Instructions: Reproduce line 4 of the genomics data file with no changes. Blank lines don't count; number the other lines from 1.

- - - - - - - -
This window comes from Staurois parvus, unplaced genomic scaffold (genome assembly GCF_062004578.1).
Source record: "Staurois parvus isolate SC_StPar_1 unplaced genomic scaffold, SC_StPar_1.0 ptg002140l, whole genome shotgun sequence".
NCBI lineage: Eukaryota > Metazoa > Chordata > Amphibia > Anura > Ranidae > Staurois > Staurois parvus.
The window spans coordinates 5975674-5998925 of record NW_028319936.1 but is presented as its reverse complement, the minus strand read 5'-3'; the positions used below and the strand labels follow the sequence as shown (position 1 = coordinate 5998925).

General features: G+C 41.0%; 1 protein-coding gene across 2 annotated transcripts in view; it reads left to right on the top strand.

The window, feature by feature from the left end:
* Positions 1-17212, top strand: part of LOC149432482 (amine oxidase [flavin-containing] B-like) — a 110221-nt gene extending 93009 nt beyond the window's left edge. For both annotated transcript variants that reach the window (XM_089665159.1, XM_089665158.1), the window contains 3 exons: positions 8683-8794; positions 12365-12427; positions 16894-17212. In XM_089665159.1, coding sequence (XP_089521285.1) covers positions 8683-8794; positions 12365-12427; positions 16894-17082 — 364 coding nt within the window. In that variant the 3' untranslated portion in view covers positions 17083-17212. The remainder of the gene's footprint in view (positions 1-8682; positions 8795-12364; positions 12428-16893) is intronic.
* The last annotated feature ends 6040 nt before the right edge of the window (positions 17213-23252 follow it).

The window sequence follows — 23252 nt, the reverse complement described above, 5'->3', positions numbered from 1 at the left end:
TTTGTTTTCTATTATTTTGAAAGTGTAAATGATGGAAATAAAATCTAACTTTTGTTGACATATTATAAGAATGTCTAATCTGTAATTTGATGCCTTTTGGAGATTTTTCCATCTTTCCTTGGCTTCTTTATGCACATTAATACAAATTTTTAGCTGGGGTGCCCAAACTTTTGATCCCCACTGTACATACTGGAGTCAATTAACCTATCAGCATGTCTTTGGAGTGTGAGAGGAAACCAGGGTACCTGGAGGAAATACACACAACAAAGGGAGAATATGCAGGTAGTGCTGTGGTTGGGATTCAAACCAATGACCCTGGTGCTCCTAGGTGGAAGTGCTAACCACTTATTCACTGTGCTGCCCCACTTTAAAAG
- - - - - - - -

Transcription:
The window spans coordinates 5975674-5998925 of record NW_028319936.1 but is presented as its reverse complement, the minus strand read 5'-3'; the positions used below and the strand labels follow the sequence as shown (position 1 = coordinate 5998925).